Stats might just be the third most controversial topic in hockey after Shootouts and realignment. Even as we've seen analytics turn from curiosity to lifeblood in baseball and basketball, many NHL teams (and their fans) wrestle with how data can or cannot apply to the game.
Despite that controversy, we're in a great time to be a stat head. Not only are we finding more and more information from sources at the NHL and individual teams (it's not a coincidence the Blue Jackets are starting to offer live TOI tracking and real time game stats in the arena), but fans and writers like Eric Tulsky, Robert Vollman, and Tom Awad are working to find more ways to explain why and how certain players and teams succeed in particular situations ranging from defensive zone faceoffs to zone transitions.
One of the "master keys" to hockey stats over the last few years has been the yearly guides from the team at Hockey Prospectus, and after looking at their 2012-2013 edition it's still one of the best ways to keep a lot of useful information at your fingertips for all 30 NHL clubs.
Focusing on the Goals Versus Threshold and VUKOTA projections (measuring the values of individual players in various aspects of the game and value over an "average" replacement player), this year's guide also features an expanded version of the Player Usage Charts we linked to back in June to demonstrate how much players are used in or out of the offensive zones, and the quality of competition they normally faced. Trying to figure out of Jan Hejda is still a good fantasy asset for +/- and defensive stats? A quick look at his projections will tell you he's getting all the tough minutes and shorthanded situations, but his quality of competition shows how much he's been dominated over the last season.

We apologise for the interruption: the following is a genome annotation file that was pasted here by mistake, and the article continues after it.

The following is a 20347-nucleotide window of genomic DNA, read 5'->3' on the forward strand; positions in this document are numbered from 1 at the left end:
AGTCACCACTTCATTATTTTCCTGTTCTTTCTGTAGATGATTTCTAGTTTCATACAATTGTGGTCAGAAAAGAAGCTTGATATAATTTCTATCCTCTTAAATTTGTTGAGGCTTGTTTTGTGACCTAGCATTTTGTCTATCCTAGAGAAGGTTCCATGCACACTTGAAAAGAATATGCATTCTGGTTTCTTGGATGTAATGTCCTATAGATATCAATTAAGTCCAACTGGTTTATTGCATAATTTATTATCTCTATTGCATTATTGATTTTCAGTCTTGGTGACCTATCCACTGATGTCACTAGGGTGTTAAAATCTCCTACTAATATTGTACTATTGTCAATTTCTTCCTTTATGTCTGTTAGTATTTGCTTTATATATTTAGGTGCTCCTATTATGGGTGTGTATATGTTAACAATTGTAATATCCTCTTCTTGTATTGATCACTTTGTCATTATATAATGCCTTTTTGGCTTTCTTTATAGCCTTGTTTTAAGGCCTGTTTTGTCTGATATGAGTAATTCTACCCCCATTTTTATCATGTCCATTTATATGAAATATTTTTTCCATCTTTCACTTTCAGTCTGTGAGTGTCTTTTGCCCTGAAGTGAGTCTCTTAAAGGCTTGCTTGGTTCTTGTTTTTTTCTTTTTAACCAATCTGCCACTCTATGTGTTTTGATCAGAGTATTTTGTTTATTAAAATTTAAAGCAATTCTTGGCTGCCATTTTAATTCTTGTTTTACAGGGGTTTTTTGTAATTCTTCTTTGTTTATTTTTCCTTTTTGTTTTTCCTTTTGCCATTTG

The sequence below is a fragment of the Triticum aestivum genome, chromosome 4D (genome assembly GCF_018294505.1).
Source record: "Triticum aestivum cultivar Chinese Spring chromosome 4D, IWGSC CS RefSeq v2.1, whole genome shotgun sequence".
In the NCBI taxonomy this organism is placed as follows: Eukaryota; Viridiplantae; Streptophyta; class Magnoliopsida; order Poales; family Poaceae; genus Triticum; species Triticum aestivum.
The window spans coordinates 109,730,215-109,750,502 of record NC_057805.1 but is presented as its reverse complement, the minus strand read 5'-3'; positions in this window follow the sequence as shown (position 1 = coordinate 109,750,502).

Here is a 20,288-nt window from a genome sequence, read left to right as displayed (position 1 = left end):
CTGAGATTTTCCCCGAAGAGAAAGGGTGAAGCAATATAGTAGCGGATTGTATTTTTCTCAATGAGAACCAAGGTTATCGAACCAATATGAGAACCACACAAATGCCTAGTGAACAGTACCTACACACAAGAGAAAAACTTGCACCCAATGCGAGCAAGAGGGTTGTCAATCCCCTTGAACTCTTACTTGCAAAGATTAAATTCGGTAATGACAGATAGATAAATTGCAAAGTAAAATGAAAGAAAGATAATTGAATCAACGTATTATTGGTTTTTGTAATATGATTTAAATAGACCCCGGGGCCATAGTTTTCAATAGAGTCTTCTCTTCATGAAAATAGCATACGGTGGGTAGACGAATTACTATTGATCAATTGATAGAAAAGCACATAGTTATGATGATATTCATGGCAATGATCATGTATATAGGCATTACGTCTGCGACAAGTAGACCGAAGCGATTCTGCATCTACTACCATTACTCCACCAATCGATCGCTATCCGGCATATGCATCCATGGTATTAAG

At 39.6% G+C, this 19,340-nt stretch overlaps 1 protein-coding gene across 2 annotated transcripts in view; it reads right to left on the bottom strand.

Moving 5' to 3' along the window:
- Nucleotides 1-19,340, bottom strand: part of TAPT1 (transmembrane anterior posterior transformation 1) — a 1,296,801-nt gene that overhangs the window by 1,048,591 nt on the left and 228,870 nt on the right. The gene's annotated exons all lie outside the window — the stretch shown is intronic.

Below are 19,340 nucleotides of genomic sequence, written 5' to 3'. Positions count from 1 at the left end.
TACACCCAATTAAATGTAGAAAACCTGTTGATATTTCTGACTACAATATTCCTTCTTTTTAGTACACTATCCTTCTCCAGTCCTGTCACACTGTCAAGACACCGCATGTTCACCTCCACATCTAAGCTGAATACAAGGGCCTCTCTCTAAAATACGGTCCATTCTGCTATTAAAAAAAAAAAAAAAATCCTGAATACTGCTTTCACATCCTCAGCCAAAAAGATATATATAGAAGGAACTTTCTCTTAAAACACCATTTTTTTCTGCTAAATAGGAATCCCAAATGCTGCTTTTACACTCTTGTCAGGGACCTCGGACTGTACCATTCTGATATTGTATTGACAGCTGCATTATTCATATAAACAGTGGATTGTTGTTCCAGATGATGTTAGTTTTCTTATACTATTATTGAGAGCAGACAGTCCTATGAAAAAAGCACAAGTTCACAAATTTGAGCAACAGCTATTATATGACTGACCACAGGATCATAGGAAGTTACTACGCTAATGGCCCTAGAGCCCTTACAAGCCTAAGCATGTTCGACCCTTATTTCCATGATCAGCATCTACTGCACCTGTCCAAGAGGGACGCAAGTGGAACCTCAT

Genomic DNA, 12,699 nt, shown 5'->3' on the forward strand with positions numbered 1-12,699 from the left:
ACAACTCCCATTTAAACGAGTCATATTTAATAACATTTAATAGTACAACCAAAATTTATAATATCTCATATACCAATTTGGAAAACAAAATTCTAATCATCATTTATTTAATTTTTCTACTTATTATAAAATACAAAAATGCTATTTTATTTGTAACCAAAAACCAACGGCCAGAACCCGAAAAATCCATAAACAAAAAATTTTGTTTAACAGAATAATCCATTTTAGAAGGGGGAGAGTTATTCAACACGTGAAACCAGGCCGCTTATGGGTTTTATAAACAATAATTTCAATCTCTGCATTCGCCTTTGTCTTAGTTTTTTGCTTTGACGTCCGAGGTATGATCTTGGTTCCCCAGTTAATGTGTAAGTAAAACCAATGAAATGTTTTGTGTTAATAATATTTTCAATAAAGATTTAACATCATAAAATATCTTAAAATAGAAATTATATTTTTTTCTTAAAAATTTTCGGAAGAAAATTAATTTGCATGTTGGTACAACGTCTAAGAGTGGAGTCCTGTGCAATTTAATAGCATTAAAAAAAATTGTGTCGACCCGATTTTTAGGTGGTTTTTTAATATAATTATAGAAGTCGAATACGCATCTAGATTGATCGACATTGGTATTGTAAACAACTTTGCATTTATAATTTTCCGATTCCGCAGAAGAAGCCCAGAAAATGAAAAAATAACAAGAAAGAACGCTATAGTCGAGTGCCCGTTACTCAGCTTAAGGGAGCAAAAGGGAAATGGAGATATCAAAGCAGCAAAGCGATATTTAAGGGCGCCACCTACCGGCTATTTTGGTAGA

Unsurprisingly, this year's edition reviews all the woes for the Jackets and doesn't waste time skewering Steve Mason, but they do point out his good qualities - particularly his consistency and the signs that Mason could make big strides as he's grown in experience...but they also point out that Sergei Bobrovsky brings a pretty solid pedigree of his own.
There's also some really fantastic analysis of the Rick Nash deal, and there's some clear signs of hope in the numbers.
Some of the information isn't as up to date as I'd like (the version I was provided to review was published during the lockout), and the player sections are based on the teams as constructed last season, so even though they talk about the Nash trade, his stats are still listed under Columbus, while AA, Dubi, and Tim Erixon are all detailed out under the Rangers.
Even so, the HP remains one of the only resources of its' kind available for hockey fans, and a no-brainer for anyone looking to keep a good selection of information in easy reach.
A review copy of the 2012-2013 Hockey Prospectus was provided to The Cannon by the Hockey Prospectus staff. No other compensation was provided in exchange for our consideration.